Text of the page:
According to Dr. Matt Ladra, a radiation oncologist at Provision, proton therapy treatment is capable of limiting potential side effects, unlike photon radiation treatment. Ladra said photon treatment — which is the treatment most commonly used to treat cancers — can lead to the sort of debilitating side effects Jones mentioned, as well as others, because the radiation works its way through surrounding tissues.

“Photons ... don’t stop as abruptly in tissue, while protons stop at very discreet points,” Ladra said. “When that is summed up, the total dose (of radiation) received by the patient ends up being about two to three times less. (Proton therapy) will reduce the amount of excess radiation for any patient.”

Though proton therapy may limit the amount of radiation a body receives, Ladra added it is no more or less successful than other, more traditional radiation treatments.

“You can say the success rates are the equivalent to what would be done with standard radiation,” Ladra said. “The benefit is really a reduction in side effects and an improved quality of life.”

Despite learning as much in her research, Jones said she remained skeptical about the treatment’s chances of limiting that radiation dosage.

“It was almost that too-good-to-be-true thing,” Jones said. “But as we continued to do our research and continued to read and talk to doctors and other patients who had undergone proton therapy, there was more of a sense of relief and gratitude that there’s technology like this available. We went up there, met with them, and it was just kind of fated, it seemed.”

From Oct. 20 — two days after Holden’s ninth birthday — to Nov. 26, Holden received 28 treatments in which his tumor was treated with proton radiation. Despite being treated with a rare and expensive form of radiation, Holden said his treatment process was as easy as taking a nap.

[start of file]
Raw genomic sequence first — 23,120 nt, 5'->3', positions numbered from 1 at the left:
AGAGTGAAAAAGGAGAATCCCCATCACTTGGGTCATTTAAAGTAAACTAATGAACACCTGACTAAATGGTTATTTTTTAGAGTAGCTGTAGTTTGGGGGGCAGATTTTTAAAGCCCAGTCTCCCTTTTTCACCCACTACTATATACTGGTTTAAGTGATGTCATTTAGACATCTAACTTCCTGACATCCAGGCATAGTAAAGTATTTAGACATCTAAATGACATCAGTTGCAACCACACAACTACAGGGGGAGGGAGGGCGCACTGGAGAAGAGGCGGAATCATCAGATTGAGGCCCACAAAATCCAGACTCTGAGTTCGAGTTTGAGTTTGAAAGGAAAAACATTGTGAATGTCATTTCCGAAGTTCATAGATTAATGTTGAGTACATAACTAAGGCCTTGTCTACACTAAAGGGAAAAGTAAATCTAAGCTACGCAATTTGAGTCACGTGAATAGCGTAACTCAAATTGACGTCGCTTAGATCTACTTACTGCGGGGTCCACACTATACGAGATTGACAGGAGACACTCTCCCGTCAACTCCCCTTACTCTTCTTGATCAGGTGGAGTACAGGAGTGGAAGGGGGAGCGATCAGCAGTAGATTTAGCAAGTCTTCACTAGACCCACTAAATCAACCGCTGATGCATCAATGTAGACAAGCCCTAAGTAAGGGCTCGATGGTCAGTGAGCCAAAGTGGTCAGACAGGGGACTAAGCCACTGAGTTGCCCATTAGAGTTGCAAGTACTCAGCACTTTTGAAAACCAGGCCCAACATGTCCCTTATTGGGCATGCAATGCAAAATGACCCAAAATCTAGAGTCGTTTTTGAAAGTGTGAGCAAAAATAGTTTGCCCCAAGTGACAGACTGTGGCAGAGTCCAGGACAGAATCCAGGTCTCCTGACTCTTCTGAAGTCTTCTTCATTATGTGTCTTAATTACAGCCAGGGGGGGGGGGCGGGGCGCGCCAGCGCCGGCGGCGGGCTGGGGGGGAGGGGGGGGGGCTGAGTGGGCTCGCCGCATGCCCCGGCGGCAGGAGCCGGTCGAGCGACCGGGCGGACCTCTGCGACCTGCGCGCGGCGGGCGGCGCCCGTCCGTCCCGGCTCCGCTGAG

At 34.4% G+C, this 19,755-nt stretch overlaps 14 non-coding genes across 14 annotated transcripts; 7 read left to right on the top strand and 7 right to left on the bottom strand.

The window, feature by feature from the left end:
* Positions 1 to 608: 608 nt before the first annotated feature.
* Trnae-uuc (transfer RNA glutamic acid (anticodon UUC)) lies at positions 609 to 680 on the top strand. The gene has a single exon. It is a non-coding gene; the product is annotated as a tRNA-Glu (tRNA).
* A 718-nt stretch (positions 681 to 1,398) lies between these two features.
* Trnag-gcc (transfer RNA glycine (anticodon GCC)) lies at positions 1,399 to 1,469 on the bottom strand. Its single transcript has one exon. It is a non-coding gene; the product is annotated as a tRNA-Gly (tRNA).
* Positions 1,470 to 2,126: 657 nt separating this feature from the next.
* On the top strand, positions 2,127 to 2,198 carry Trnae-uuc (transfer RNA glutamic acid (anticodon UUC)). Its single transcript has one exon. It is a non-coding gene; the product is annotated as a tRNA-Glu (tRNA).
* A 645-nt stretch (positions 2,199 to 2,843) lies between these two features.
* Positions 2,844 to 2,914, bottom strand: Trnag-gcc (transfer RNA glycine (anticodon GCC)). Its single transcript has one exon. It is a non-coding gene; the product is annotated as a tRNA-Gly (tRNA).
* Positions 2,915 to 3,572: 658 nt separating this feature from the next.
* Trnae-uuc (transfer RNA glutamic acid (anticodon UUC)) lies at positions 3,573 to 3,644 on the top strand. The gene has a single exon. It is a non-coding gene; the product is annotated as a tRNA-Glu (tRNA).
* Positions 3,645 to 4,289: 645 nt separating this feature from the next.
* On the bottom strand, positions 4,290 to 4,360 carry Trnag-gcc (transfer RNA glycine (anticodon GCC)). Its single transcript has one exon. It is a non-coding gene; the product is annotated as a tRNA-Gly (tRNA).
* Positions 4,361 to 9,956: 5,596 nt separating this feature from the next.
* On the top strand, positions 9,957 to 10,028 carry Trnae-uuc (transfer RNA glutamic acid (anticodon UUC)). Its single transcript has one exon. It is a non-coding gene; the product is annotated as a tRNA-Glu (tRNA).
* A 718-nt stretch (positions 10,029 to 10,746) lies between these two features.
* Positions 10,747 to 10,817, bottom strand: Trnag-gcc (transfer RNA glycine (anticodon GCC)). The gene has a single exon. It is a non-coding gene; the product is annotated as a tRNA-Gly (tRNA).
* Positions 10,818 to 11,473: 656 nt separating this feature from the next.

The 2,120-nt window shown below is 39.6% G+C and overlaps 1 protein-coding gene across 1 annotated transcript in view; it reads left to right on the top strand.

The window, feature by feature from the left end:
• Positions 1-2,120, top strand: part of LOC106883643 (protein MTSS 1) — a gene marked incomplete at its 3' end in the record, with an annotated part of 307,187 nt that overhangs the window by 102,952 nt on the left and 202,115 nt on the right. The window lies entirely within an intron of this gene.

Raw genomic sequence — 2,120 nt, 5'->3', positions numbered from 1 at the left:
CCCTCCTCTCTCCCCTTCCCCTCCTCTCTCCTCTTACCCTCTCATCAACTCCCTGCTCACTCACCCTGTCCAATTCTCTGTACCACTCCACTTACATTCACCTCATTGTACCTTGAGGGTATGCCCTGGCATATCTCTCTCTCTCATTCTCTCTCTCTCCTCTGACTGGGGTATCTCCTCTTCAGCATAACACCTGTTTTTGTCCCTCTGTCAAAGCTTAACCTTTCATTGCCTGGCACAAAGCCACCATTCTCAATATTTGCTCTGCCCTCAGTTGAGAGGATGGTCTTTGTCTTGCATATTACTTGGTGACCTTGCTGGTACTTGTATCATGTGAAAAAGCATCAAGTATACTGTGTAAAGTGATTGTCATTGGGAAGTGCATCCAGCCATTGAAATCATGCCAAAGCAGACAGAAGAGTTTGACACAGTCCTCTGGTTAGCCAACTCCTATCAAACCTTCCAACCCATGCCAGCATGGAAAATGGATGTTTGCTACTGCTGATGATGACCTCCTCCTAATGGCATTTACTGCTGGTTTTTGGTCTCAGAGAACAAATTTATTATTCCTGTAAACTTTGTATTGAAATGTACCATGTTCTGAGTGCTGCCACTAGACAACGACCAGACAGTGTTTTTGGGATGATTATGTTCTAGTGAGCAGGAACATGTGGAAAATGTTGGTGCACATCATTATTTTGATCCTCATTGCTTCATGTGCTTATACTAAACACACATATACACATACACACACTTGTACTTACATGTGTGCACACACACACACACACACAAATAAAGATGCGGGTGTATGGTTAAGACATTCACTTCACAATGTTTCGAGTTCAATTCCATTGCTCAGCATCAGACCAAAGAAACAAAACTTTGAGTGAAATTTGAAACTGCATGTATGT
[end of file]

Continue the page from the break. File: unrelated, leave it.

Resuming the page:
“I basically just sat still,” Holden said. “They just put on a mask and I’d have to lie down there for 15 minutes — well, at least, it felt like 15 minutes. It went pretty well.”

While easygoing, those treatments, according to Ladra, were also successful in limiting the radiation dosage to his surrounding tissue, which, in this case, would be his brain.

“In Holden’s case, proton therapy delivered less radiation to his temporal lobe, which is a part of the brain that’s important for memory and learning,” Ladra said. “It also goes to his hypothalamus, which is part of the pathway that controls his growth hormones, thyroid hormones and his hormone development — his metabolism, basically.”

Though the treatment may have limited radiation exposure to those and other areas, Ladra said it was too early to determine if the treatment was successful in stopping Holden’s tumor. Still, he added he was optimistic that the proton treatment was successful.

“We really won’t know definitively for five or 10 years,” Ladra said. “At this point, he’s had what we think is definitive treatment. The plan is to continue to watch him with scans every three to six months. For every three-month interval that passes and this thing continues to shrink and doesn’t grow, the chance he’s cured is better

“I expect it to continue to shrink slowly and then to disappear eventually.”

Follow Max Hrenda on Twitter @MaxLHrenda. Like him on Facebook at facebook.com/jcpresshrenda.